To quit the fine for one half of his goods,
I am content; fo he will let me have
The other half in use, to render it.
Upon his death unto the gentleman,
That lately ftole his daughter.
Two things provided more, that for this favour
He presently become a chriftian;
The other, that he do record a Gift
Here in the Court, of all he dies poffefs'd,
Unto his fon Lorenzo and his daughter.

Duke. He shall do this, or else I do recant
The pardon that I late pronounced here.

Por. Art thou contented, Jew? what doft thou fay?
Shy. I am content.

Por. Clerk, draw a Deed of gift.

Shy. I pray you, give me leave to go from hence; I am not well; fend the Deed after me, And I will fign it.

Duke. Get thee gone, but do it.

Gra. In chrift'ning thou shalt have two godfathers. Had I been judge, thou should't have had ten more, (30) To bring thee to the gallows, not the font.

[Exit Shylock. Duke.


thou should't have had ten more, ] i. e. a Jury of Twelve Men, to condemn thee to be hang'd. So, in Meafure for Meafure,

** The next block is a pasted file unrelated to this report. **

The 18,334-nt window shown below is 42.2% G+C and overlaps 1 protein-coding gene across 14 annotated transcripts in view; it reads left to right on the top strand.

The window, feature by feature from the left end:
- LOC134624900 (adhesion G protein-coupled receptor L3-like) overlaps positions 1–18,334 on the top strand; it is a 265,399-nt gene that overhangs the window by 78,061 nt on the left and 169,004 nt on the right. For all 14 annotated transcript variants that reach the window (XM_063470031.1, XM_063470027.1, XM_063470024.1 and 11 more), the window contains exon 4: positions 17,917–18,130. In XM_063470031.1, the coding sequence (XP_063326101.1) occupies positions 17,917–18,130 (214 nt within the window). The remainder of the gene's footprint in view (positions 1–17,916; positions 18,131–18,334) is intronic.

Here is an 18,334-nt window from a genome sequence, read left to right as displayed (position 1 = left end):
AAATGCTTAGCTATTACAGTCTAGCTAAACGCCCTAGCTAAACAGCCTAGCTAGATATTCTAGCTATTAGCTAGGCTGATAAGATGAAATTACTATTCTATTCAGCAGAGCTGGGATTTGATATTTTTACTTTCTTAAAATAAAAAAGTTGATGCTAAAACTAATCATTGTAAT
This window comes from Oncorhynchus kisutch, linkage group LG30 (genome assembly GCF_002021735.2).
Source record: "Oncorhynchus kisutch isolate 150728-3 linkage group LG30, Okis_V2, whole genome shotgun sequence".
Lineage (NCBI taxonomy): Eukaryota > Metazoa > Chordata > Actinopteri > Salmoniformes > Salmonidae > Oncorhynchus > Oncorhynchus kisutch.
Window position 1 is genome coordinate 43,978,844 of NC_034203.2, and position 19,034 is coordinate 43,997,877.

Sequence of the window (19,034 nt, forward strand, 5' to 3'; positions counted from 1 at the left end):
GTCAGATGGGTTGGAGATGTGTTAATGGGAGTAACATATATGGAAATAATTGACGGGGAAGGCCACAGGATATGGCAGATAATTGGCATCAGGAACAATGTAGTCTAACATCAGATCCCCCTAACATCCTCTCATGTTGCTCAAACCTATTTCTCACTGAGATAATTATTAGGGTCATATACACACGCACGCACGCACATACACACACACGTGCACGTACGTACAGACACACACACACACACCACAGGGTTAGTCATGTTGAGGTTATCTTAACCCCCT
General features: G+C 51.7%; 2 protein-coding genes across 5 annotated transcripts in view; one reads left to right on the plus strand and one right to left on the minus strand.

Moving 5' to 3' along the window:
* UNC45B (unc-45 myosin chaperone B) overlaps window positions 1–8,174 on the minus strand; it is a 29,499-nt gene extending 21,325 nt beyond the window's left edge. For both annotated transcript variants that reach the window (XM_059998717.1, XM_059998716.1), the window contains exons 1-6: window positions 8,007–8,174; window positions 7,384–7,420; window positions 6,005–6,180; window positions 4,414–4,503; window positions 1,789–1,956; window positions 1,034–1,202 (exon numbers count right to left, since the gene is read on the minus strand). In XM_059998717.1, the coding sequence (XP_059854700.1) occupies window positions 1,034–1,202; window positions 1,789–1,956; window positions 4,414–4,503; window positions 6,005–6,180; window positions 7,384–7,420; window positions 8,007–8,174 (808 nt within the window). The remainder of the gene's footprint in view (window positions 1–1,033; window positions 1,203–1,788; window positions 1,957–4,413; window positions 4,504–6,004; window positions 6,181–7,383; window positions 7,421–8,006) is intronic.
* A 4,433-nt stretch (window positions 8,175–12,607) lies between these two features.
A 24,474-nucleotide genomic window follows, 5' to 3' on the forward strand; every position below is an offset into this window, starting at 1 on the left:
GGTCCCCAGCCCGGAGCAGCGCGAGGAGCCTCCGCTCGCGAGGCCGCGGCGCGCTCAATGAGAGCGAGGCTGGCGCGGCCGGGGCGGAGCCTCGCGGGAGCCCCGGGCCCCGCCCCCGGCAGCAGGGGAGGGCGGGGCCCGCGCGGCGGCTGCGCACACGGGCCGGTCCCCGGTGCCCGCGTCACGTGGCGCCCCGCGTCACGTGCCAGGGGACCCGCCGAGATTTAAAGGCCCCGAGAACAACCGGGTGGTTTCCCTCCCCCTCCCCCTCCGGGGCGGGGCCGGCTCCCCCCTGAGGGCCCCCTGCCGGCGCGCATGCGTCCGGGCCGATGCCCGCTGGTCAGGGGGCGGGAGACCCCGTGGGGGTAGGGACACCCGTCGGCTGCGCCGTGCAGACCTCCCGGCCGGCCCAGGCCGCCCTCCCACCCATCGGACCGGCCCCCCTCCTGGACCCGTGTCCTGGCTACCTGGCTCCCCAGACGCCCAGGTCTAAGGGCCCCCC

I not deny,

The Jury paffing on the Pris'ner's Life,

May in the fworn twelve have a Thief or two
That Juftice feizes on.

The Scenes of these two Plays are respectively laid in Venice and Vienna; and yet 'tis obfervable, in Both the Poet alludes to the Custom of fentencing by Juries, as in England. This is not to be imputed to him as Ignorance: The Licence of the Stage has allow'd it, not only at home; but likewife the Tragic and Comic Poets of Antiquity indulg'd themselves in transplanting their own Customs to other Nations. Æfchylus, for Inftance, in his Choephora, makes Electra, who is in Argos, talk of the Cuftoms us'd in Purifications, and prefcrib'd by Law, as the Scholiaft obferves, at Athens. Τέτο πρὸς τὸ παρ' ̓Αθωαίοις ἔθΘ· πρὸς

'Alúvnos vómov. Sophocles, in his Laocoon, the Scenary of which is laid in Troy, talks of erecting Altars, and burning Incenfe before their Doors, as was practis'd on joyful Occafions at Athens: therein tranfplanting the Athenian Manners, as Harpocration has noted, to Tray. Me